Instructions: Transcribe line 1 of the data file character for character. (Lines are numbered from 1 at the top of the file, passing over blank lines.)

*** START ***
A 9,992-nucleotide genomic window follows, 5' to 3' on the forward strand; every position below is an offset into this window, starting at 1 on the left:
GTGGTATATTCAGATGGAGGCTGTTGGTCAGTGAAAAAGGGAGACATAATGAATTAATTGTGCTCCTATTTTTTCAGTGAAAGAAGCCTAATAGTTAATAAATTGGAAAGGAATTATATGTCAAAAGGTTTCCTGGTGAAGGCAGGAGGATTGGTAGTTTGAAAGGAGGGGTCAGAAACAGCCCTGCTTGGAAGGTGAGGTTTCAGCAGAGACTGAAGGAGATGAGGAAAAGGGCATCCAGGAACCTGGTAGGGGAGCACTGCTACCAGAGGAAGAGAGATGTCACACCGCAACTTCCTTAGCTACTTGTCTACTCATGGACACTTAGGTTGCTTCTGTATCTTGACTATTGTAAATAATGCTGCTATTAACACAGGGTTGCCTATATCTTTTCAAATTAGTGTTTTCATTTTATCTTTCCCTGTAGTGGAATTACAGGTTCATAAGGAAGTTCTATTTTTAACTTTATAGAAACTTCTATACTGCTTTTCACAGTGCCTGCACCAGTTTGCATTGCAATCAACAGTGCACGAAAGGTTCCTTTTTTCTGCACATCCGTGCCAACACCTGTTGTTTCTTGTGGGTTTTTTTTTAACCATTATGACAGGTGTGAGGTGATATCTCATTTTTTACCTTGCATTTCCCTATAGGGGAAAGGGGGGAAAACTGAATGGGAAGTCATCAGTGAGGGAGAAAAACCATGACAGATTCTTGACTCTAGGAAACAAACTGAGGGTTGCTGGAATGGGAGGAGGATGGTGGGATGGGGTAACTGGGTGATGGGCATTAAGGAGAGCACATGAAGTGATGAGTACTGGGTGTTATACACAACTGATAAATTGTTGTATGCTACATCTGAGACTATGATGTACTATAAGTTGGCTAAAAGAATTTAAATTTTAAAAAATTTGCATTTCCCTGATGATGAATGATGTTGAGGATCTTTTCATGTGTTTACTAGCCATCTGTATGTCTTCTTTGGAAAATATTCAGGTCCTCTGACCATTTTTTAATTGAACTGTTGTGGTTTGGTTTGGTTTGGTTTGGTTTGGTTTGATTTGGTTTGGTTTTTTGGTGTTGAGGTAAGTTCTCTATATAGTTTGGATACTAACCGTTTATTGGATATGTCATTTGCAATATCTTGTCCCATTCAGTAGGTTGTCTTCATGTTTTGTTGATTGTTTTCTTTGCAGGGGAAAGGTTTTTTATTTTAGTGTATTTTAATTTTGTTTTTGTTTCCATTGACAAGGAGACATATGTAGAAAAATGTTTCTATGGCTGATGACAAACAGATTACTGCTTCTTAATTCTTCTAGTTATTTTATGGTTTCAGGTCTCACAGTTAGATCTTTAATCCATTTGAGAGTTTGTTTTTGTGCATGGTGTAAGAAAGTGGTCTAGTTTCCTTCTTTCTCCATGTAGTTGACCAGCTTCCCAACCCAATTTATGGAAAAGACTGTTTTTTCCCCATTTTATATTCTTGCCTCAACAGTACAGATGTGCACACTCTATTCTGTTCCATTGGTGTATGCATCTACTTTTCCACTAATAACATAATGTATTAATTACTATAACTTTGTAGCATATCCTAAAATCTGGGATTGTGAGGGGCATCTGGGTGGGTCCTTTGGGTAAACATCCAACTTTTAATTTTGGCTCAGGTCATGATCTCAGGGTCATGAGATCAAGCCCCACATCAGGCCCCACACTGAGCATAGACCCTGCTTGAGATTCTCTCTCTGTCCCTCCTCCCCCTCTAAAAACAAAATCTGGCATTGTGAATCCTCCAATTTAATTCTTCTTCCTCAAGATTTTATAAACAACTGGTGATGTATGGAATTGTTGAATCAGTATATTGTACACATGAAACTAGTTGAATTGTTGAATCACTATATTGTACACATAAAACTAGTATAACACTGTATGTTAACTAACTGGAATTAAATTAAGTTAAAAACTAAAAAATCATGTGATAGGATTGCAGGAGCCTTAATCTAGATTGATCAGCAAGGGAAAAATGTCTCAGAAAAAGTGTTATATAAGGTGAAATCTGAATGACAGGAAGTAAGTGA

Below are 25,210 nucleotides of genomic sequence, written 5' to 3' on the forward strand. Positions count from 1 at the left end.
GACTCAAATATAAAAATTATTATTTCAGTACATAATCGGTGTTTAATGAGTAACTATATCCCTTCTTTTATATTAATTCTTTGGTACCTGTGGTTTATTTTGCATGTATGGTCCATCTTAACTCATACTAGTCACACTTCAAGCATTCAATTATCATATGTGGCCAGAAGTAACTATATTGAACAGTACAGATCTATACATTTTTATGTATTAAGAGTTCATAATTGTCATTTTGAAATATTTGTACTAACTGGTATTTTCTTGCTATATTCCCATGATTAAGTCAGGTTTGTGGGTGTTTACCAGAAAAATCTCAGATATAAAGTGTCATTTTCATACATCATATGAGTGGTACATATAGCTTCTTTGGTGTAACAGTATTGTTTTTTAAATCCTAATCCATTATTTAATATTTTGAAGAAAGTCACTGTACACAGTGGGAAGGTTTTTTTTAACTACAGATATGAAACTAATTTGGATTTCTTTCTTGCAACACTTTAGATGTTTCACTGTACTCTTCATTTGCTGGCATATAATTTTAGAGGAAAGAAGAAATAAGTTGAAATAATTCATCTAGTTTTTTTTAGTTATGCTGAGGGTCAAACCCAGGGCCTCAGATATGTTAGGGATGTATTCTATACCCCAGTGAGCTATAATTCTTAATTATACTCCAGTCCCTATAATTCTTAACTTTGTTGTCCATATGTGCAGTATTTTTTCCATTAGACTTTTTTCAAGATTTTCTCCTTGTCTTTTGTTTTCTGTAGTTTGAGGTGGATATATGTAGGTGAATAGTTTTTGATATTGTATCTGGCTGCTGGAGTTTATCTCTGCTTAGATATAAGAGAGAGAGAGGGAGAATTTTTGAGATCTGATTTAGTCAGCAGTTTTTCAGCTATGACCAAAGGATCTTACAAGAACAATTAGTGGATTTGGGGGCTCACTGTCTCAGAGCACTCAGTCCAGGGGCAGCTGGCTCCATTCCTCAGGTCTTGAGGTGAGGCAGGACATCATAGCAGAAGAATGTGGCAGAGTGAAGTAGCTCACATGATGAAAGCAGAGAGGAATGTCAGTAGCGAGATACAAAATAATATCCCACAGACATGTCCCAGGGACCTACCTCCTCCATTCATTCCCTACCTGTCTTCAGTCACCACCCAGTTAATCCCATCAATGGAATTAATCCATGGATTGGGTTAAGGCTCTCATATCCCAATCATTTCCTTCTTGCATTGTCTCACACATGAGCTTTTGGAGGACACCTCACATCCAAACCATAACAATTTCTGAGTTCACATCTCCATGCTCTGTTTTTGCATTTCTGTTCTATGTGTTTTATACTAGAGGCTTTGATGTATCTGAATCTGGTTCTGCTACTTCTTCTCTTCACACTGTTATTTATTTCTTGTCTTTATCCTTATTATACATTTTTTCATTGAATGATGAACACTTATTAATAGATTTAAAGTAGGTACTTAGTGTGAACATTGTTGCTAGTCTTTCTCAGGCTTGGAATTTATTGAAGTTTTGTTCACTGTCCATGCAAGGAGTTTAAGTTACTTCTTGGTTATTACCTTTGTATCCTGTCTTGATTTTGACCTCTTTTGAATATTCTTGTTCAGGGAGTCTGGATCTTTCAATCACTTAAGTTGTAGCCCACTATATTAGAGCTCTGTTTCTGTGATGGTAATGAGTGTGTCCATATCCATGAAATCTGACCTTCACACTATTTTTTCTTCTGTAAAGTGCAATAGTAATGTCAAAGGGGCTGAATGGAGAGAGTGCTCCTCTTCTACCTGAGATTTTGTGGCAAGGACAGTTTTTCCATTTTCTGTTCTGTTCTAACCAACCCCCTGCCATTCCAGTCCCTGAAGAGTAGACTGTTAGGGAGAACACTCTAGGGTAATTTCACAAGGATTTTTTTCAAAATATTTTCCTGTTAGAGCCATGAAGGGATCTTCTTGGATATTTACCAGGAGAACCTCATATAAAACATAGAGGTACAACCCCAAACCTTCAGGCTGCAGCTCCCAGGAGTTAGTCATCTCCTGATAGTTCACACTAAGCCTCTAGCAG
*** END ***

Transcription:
A 9,992-nucleotide genomic window follows, 5' to 3' on the forward strand; every position below is an offset into this window, starting at 1 on the left: